While Macrina's family had been materially blessed, she denounced these things once her husband died and formed a monastic order with her mother as a godly use of their estate: "Continence was their luxury, and obscurity their glory. Poverty, and the casting away of all material superfluities like dust from their bodies, was their wealth... Nothing was left but the care of divine things and the unceasing round of prayer and endless hymnody, co-extensive with time itself, practised by night and day... What human words could make you realise such a life as this, a life on the borderline between human and spiritual nature?"
As one podcast I listened to pointed out, female monasticism in the early church was more about inviting people into your home or estate and creating a kind of active community, as opposed to the more separatist approach we might picture. They pointed out that women were often married as teenagers to older husbands, and so they would have almost a whole other life once widowed young.
They drew a parallel with modern empty nesters who often also have a second life once their kids go to college and their primary responsibility is relieved. What an example to see women who would devote their time to creating a hub of goodness where people can come around to be physically and spiritually nourished, to feel a part of something larger together.
Her brothers' radical acts of charity were most likely inspired by their sister. At this time in history, there was a common practice of discarding unwanted children in the streets who then grew up to become slaves or prostitutes. While this infanticide remained unquestioned by most of the Roman world at the time, Macrina would pray and walk the streets and even took some of these girls in to raise them herself.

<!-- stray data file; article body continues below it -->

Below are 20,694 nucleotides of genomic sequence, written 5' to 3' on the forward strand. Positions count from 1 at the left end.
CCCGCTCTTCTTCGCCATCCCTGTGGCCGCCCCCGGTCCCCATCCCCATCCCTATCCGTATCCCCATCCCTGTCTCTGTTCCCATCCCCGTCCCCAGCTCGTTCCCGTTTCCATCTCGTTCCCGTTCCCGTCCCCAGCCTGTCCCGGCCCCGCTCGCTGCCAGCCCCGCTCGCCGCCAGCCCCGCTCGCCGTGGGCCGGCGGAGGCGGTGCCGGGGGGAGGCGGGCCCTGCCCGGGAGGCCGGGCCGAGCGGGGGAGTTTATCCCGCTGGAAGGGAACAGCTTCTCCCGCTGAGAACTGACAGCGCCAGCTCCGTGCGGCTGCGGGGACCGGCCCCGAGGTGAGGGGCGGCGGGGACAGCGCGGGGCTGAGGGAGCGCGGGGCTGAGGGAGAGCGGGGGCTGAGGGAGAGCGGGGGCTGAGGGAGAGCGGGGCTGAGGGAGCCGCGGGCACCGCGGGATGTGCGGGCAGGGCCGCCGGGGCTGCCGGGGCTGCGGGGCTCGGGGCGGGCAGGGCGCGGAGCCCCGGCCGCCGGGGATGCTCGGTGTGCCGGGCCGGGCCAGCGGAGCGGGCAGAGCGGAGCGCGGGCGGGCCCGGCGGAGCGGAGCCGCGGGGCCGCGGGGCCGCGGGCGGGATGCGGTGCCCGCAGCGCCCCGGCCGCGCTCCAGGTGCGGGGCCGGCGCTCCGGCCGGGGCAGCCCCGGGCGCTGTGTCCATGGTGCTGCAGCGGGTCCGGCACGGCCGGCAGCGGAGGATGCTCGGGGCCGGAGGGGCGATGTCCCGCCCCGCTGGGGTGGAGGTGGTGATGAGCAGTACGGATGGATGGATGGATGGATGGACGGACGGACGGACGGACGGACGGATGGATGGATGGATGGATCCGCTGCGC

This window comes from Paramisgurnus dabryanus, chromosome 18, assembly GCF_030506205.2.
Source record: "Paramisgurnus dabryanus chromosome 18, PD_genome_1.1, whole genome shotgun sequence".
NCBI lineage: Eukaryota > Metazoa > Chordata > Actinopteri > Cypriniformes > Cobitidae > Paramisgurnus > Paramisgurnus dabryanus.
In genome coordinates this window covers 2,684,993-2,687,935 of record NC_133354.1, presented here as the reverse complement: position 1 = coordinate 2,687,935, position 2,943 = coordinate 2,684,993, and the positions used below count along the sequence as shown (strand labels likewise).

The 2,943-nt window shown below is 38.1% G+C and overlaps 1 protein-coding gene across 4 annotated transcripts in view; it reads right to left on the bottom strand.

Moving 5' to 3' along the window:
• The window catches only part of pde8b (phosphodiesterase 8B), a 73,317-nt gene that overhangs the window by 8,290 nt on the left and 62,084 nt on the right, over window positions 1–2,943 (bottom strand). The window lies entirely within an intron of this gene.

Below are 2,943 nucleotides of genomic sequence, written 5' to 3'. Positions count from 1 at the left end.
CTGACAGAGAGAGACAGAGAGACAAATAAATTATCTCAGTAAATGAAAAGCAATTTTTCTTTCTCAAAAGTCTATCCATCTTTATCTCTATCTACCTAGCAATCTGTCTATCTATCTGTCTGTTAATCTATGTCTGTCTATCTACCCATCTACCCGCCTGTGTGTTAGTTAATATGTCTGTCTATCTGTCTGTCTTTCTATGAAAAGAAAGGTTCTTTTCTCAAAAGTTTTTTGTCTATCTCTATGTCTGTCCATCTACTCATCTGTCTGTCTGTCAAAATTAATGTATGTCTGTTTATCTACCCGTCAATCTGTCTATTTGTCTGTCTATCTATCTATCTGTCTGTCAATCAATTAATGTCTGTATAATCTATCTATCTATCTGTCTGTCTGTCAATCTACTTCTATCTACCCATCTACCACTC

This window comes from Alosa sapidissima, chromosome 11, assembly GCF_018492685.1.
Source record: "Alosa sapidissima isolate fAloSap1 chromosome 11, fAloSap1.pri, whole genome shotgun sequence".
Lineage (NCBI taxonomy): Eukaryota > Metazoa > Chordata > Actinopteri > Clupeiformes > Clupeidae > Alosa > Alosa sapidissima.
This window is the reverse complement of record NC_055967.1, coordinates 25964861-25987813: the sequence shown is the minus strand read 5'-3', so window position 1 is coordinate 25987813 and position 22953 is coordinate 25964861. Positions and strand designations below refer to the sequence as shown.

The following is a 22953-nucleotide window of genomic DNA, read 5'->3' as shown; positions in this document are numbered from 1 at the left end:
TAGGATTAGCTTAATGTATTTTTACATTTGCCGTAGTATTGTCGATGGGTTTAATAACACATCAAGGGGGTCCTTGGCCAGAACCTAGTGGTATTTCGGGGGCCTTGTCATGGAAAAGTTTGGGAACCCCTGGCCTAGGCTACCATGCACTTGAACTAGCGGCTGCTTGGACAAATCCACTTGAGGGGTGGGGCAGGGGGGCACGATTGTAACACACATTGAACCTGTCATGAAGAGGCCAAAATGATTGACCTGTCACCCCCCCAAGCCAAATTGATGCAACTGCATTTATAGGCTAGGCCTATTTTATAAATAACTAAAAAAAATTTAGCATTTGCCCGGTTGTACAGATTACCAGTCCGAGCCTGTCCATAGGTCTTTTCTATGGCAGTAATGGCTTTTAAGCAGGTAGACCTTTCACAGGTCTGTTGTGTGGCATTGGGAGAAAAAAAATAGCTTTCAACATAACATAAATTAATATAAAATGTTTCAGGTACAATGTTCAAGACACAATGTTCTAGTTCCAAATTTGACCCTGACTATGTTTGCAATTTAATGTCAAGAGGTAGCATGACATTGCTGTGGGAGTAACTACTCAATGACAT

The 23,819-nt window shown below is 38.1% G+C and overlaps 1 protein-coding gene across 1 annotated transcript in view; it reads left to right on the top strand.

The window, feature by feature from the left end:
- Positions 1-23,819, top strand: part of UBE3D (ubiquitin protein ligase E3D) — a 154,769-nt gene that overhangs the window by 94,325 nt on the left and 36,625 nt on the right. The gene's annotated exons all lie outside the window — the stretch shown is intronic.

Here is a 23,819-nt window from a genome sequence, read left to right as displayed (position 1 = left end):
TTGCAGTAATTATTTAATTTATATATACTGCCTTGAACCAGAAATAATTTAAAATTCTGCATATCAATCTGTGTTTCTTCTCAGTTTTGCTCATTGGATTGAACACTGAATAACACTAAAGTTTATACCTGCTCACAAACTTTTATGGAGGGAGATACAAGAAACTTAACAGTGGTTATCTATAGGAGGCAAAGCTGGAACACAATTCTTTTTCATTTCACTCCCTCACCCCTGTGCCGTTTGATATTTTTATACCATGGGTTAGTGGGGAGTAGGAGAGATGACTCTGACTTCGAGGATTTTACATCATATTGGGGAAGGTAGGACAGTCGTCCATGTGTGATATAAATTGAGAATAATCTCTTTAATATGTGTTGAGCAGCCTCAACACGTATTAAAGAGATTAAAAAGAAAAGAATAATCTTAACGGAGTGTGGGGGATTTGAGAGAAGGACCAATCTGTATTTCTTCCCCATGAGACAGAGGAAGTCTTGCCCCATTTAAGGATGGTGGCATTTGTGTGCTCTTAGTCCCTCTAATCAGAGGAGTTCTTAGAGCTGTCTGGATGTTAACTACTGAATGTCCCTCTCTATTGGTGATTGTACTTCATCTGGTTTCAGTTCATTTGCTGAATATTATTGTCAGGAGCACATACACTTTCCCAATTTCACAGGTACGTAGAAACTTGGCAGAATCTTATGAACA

"Moreover her life became such by God's help that her hands never ceased to work according to the commandment. Never did she even look for help to any human being, nor did human charity give her the opportunity of a comfortable existence. Never were petitioners turned away, yet never did she appeal for help, but God secretly blessed the little seeds of her good works till they grew into a mighty fruit."
This complete "subversion of the traditional way of ordering things" cannot be overstated, as Tom Holland insists.
While dying, Gregory says she goes on one long gorgeous rambling about what God has taught her throughout her life: "Fever was drying up her strength and driving her on to death, yet she refreshed her body as it were with dew, and thus kept her mind unimpeded in the contemplation of heavenly things, in no way injured by her terrible weakness...how she was uplifted as she discoursed to us on the nature of the soul and explained the reason of life in the flesh, and why man was made, and how he was mortal, and the origin of death and the nature of the journey from death to life again. In all of which, she told her tale clearly and consecutively as if inspired by the power of the Holy Spirit, and the even flow of her language was like a fountain whose water streams down uninterruptedly."
Weaving a Family History of Gratitude